Image courtesy of Valentino

Just under a year ago, designers took to spring ready-to-wear fashion week with a resounding sense of doom. The impending pandemic was mere weeks away and, despite premonitions, would devastate the world more than anyone could have predicted. Black was the overarching order, forming a sort of sartorial pre-funeral. A styling that proved forebodingly astute for the coming year. Twelve months on however, while the world still reels from a year of such turbulence, we seem to be surging beyond the time of anticipatory dystopia to arrive at a place of stoic benevolence. This is the “post” time.

So, this year, Paris couture week comes at a surprisingly hopeful moment in history. While the midnight clock that turned 2020 into 2021 may have enticed more slate-cleaning than could have been sensibly expected, the symbolic nature of such new-leaf-turning has never been more prominent.

Today at Valentino, creative director Pierpaolo Piccioli both honoured and reset the template for what couture might mean today. While seasons past have seen him present gloriously theatrical traditions, this year he revealed a palette of pretty futurism. Long gone was all the sombre darkness, revealing a welcome Gelateria of fresh romance. At the spectacularly decadent Galleria Colonna in Rome, models walked a digital-only show. The lack of audience was, of course, a result of COVID restrictions but, serendipitously, made way for a heightened dramatic landscape.

Image courtesy of Valentino

And the collection was highly wearable. A less fanciful, less fussy display of separates that bore the hangover of our 12 months on the couch. Juxtaposed against the baroque architecture, minimalist cuts in coats and shirts and even long shorts formed looks for a fundamental, daily clothing. Realism that was adequately spruced by sequins, lame and some very lavish gold platform boots. Models tottered expertly in the Gaga-esque sky-scrapers too – a suitable choice of footwear given the singer has become the label’s latest fragrance ambassador. The shoes, both spectacular and horrifying, filled this writer with a maniacal fascination and more than a few flashbacks to Alexander McQueen’s ‘armadillo’ ankle-breakers. Thankfully, no one was harmed in the walking of this show.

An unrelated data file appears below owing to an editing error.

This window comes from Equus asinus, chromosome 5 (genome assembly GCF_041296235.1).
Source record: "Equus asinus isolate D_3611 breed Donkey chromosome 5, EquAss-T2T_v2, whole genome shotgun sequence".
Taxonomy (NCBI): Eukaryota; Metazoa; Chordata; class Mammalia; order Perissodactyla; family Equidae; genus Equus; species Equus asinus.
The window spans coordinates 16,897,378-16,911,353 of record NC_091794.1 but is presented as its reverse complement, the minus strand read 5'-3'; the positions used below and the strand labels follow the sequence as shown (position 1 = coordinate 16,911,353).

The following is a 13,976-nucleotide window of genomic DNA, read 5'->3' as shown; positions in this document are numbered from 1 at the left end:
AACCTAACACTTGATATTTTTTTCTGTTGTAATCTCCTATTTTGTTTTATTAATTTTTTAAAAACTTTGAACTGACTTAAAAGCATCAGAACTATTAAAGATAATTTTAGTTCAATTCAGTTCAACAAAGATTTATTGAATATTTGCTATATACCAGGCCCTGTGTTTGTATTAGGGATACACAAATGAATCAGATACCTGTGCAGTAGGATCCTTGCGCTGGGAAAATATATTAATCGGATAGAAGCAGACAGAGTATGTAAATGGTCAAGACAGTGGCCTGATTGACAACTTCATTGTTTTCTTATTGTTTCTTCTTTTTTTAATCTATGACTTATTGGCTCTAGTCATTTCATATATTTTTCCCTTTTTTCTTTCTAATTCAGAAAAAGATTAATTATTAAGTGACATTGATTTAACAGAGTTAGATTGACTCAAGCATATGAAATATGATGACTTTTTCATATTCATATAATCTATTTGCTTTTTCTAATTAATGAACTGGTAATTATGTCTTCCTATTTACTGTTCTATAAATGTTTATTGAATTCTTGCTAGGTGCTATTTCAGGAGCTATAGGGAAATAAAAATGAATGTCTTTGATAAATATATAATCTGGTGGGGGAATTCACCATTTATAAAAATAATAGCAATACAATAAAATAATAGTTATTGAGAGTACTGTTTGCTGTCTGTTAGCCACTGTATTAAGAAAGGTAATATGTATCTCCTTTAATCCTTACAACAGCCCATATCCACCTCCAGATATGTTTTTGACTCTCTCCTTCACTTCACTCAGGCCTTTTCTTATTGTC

Each look was splendid, tastefully adept for an era craving creativity while realistically lacking in the need for overt glamour. Trench coats were given gusto via dramatic volume and marked splits while turtlenecks and pleated trousers drew as much emphasis as the gold sequinned bodysuits and princess-cut scuba gowns. And, despite these bouts of contemporary glamour, the takeaways were, to be fairly basic, quite sporty. Vests and pull-overs that, yes, were crafted from the most delectable of materials, made for a kind of re-imagined capsule wardrobe. Nonetheless, they kept in good stead beside their more native couture counterparts.

The Age of Casual Couture is here, and designers like Piccioli are choosing fight over flight. The audience (and buyers) of the future have been raised on street style so waging a merger between what could become a relic genre and what provides desirable modern relevance is imperative.

Of course, in essence, couture fashion week is unique not only its sense of rule-breaking opulence but for its spotlight on ateliers and craftsmen. Behind the scenes (and seams) there are countless skilled men and women whom dedicate their lives to the detail that makes high fashion collections so spectacular. And Piccioli’s collection this year made this tribute its major focus.


He was fast to express that today’s presentation was not about providing a narrative, nor about obtuse meaning. “I wanted to work on surfaces, not in a decorative sense, but workmanship which becomes the surface itself.” And, to add to his fluid approach, the Roman-born creative assured that this collection – named Temporal for its attachment to tangibility and moments-in-time – was not to be laboured by labels. When asked about his particular cape design he responded “I don’t want to call it that. It’s not a caftan, or a poncho. It’s a shape.” Non-binary in the essence of clothing as well as his casting of men in a Valentino couture show for the first time.

Executing an escape from the dire circumstances of 2020 was reason enough to expect a revelation from our favourite design houses this year. Its burgeoning is a sense of relief. Its the happiness that follows times of despair when even the smallest (or tallest) things can provide a feeling of restoration.